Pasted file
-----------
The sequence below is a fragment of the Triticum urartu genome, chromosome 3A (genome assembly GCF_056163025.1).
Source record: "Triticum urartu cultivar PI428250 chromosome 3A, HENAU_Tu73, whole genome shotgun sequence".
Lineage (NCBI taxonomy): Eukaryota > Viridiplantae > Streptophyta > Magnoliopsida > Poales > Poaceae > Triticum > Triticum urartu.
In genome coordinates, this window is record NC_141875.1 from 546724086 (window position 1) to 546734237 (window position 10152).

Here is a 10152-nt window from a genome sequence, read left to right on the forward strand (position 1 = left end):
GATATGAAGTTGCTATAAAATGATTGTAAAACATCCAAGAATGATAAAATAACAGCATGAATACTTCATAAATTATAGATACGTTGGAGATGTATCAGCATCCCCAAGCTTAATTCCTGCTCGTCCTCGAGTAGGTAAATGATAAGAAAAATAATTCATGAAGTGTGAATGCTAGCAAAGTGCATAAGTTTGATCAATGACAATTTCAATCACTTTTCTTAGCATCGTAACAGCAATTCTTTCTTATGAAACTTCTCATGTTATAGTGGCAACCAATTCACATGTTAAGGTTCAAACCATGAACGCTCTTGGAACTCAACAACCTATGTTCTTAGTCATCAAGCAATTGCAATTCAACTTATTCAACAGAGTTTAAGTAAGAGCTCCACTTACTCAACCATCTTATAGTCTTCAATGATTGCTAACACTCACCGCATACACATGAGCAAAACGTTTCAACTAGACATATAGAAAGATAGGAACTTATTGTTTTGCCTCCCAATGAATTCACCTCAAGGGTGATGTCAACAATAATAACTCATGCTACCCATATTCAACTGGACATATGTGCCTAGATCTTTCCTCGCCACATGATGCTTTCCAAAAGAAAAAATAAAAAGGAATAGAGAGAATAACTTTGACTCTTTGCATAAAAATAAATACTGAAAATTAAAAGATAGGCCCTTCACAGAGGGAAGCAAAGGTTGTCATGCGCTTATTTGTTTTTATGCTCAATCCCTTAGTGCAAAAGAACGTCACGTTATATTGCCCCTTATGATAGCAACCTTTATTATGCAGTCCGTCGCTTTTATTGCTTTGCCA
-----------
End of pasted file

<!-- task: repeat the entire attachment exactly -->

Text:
The sequence below is a fragment of the Triticum urartu genome, chromosome 3A (genome assembly GCF_056163025.1).
Source record: "Triticum urartu cultivar PI428250 chromosome 3A, HENAU_Tu73, whole genome shotgun sequence".
Lineage (NCBI taxonomy): Eukaryota > Viridiplantae > Streptophyta > Magnoliopsida > Poales > Poaceae > Triticum > Triticum urartu.
In genome coordinates, this window is record NC_141875.1 from 546724086 (window position 1) to 546734237 (window position 10152).

Here is a 10152-nt window from a genome sequence, read left to right on the forward strand (position 1 = left end):
GATATGAAGTTGCTATAAAATGATTGTAAAACATCCAAGAATGATAAAATAACAGCATGAATACTTCATAAATTATAGATACGTTGGAGATGTATCAGCATCCCCAAGCTTAATTCCTGCTCGTCCTCGAGTAGGTAAATGATAAGAAAAATAATTCATGAAGTGTGAATGCTAGCAAAGTGCATAAGTTTGATCAATGACAATTTCAATCACTTTTCTTAGCATCGTAACAGCAATTCTTTCTTATGAAACTTCTCATGTTATAGTGGCAACCAATTCACATGTTAAGGTTCAAACCATGAACGCTCTTGGAACTCAACAACCTATGTTCTTAGTCATCAAGCAATTGCAATTCAACTTATTCAACAGAGTTTAAGTAAGAGCTCCACTTACTCAACCATCTTATAGTCTTCAATGATTGCTAACACTCACCGCATACACATGAGCAAAACGTTTCAACTAGACATATAGAAAGATAGGAACTTATTGTTTTGCCTCCCAATGAATTCACCTCAAGGGTGATGTCAACAATAATAACTCATGCTACCCATATTCAACTGGACATATGTGCCTAGATCTTTCCTCGCCACATGATGCTTTCCAAAAGAAAAAATAAAAAGGAATAGAGAGAATAACTTTGACTCTTTGCATAAAAATAAATACTGAAAATTAAAAGATAGGCCCTTCACAGAGGGAAGCAAAGGTTGTCATGCGCTTATTTGTTTTTATGCTCAATCCCTTAGTGCAAAAGAACGTCACGTTATATTGCCCCTTATGATAGCAACCTTTATTATGCAGTCCGTCGCTTTTATTGCTTTGCCA